1 Valov 6.4
not over-confident, and looks very much in doubt as to how to deal with Sivebæk’s cross for 1-0
(12 Donev 6.6
has little to do, but makes a couple of routine saves, and is not as fussy as Valov. Perhaps too easily out-foxed for the second goal?)
2 Kiryakov 6.9
most of the game quite industrious, and seemingly one of very few home players with a burning desire to perform well. Comes forward a lot, but is unable to deliever telling crosses. Has no great individual threat against him in his defensive territory
3 Dochev 6.5
far from convincing, and is spared embarassment when he loses his man from an early Danish Sivebæk set-piece; header went just wide. In trouble when faced with quick strikers’ feet, and also partly to blame for the second goal as he takes out unnecessary depth, even if Laudrup would have been onside anyway
4 Bezinski 6.1
a dull, uninspiring performance in which he is predominantly glued to his own half. Lets Sivebæk get into several crossing positions. Is, surprisingly, seen finishing off the home team’s best second half effort
5 Iliev 6.7
caught ball-watching for Denmark’s opening goal. Other than that ok. Strong in aerial battles, though did not often get to show it
6 Rakov 6.6
the more resolute of the two man-markers, but found out by both Povlsen and Laudrup along the ground
7 Kirov 6.7
often available as an option, but does not cover a lot of ground defensively, and loses possession to Bartram just before the second goal
8 Sadakov 6.3
sadly anonymous during a pedestrian first half
(13 Simeonov 6.3
Angelov could have kept Sadakov on and had the luxury of being able to bring on a forward later in the half, as Simeonov’s performance mirrored that of Sadakov
9 Stoichkov 6.9
does chase and harry defenders, also has a couple of attempts on goal, and is the home side’s only relevant threat to the Danish goal. Yet increasingly frustrated which will eventually get the better of him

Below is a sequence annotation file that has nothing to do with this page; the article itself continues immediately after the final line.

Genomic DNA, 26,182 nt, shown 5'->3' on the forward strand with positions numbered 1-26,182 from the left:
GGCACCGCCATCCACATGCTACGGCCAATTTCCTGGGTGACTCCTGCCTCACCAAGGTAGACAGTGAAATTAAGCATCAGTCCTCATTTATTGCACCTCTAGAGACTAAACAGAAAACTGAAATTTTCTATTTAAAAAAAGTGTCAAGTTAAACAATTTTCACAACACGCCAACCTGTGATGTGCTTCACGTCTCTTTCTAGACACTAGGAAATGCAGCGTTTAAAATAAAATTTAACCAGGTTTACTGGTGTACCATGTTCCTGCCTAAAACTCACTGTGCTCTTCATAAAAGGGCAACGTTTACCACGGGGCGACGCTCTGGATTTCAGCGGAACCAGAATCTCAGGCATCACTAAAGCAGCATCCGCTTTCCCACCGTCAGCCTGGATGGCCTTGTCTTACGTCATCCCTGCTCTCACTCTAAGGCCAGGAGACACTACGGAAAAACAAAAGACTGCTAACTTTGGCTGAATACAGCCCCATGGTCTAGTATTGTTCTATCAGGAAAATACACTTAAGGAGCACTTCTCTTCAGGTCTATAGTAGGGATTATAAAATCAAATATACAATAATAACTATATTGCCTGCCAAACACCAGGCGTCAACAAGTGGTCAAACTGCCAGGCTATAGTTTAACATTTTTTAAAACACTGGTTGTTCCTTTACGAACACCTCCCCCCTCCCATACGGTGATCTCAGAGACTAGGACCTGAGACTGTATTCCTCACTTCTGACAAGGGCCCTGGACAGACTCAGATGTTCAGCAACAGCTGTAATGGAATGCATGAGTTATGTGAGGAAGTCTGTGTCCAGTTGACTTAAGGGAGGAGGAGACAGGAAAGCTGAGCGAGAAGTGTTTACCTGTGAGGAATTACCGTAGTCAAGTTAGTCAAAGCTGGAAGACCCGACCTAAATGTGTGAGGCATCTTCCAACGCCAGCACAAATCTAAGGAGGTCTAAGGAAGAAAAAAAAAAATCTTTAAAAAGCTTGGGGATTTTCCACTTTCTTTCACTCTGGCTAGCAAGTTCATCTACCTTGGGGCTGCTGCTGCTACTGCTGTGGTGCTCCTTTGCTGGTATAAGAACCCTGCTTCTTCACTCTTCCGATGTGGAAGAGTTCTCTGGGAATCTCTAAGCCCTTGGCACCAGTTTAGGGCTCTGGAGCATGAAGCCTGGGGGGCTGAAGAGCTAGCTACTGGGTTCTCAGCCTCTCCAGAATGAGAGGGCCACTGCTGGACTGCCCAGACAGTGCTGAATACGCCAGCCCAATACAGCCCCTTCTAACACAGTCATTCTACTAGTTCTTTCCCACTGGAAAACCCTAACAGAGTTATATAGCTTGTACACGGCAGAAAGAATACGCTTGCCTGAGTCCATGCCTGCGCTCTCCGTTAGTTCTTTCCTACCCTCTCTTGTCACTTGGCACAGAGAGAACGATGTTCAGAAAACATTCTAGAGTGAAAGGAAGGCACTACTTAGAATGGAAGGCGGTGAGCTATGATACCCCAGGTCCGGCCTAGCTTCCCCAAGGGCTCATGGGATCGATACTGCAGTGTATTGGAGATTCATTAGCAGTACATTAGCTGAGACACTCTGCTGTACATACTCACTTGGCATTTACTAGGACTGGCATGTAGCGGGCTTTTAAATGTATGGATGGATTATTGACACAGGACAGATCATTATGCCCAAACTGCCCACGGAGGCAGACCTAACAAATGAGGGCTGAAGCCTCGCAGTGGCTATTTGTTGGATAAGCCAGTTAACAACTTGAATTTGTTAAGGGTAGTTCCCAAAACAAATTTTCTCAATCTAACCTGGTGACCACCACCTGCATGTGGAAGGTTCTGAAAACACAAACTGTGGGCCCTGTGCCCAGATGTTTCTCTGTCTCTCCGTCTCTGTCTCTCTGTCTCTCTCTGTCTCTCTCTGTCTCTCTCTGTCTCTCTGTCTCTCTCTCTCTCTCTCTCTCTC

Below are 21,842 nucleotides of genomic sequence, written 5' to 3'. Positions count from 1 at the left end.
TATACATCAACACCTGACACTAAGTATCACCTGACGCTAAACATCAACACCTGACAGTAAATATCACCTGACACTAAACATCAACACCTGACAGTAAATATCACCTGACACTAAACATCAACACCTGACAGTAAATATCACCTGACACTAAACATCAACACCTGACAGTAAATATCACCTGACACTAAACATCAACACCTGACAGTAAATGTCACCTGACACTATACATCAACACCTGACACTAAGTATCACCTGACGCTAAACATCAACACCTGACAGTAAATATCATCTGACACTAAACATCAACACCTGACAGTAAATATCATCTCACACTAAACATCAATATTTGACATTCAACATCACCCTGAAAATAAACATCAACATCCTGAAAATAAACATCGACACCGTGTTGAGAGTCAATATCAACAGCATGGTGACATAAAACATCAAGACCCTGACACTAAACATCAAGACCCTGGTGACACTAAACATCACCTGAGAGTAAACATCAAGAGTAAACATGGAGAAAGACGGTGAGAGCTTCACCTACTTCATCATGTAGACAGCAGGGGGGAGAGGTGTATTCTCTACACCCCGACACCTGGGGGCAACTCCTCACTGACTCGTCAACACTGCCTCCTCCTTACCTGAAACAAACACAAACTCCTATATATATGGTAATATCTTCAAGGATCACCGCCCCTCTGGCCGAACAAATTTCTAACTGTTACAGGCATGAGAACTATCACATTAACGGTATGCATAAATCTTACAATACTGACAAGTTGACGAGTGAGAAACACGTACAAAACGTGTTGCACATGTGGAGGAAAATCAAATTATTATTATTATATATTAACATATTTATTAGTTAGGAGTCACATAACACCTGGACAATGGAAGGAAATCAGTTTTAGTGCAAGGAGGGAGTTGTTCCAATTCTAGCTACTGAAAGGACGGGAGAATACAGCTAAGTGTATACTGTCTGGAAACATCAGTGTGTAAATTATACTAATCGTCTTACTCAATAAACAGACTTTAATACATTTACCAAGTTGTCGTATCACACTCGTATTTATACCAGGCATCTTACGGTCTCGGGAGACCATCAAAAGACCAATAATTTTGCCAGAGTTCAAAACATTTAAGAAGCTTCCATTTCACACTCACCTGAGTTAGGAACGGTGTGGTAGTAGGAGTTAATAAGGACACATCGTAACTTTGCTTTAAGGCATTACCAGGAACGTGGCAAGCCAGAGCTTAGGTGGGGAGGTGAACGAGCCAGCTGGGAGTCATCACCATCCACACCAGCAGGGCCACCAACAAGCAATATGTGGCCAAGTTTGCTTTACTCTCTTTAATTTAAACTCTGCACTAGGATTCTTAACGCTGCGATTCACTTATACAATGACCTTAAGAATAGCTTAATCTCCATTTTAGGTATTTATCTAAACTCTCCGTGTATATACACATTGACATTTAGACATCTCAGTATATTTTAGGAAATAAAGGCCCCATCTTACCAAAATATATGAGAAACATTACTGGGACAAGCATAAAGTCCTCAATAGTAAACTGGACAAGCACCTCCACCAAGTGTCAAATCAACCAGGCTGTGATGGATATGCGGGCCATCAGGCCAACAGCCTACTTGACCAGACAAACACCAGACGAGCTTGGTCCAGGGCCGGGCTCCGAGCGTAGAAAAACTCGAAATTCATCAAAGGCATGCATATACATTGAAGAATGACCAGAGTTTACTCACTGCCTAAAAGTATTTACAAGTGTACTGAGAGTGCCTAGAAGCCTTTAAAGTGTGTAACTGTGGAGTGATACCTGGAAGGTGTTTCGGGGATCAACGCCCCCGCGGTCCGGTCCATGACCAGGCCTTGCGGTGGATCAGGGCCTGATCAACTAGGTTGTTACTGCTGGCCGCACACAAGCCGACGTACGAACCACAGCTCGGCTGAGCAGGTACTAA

10 Mihtarski 6.0
too easily brushed aside and has little or no idea what to do when in possession. Also caught a bit in no-man’s land between Getov and Stoichkov
11 Getov 6.7
he directs decent delieveries from set-piece, and comes close to assisting on a hat-trick of occasions. In open play he is found out by the Danish anchor men
1 Schmeichel 7.2
a very assured performance: he sweeps on a couple of occasions, and he is in control of his area. He also fists away an opportunistic Stoichkov effort with ease
2 Heintze 6.9
concentrated mainly on defensive duties and did them well. Seen in tussles with Kiryakov now and then, perhaps fortunate to avoid a penalty against late in the game, again after Kiryakov had tried to advance past him inside the area. A couple of fine back passes
3 K Nielsen 7.0
so strong both in the air and in the tackle, but rarely challenged. Keeps Mihtarski well out of the game
4 L Olsen 7.0
a sound libero interpretation, has a good understanding with M Olsen as they switch positions from time to time, which is when L Olsen decides to cross the halfway line
5 Sivebæk 7.4
defends without much problem as little comes down his side from the home team, and has a few bursts forward which cause Bulgaria a lot of problems. Assists with his free-kick for the first goal. A good game
6 Larsen 6.9
profits from keeping things simple, and is often involved directly with Stoichkov. Has one appearance in the opposite box from a set-piece, but is focused on defensive duties
7 M Olsen 7.2
a re-debut well worthy of praise. Great talker and motivator; installs calmness in his team mates. Dependable in both boxes and agonisingly close to scoring about 15 minutes into his comeback
8 Jensen 6.8
typically tigerish, but as often his creativity lets him down
(12 Helt –
only deputises towards the end to see the game out in the anchor role)
9 Bartram 7.2
tireless worker, never stops running, and gets his reward as he robs Kirov of the ball before he slots Laudrup through for the second goal
10 Povlsen 6.9
fine headed poacher’s goal, but could have done more to get a potentially fruitful partnership with Laudrup going
11 B Laudrup 6.8
apart from his late goal, he did not contribute a great deal. Where was the inter-play with his forward colleague?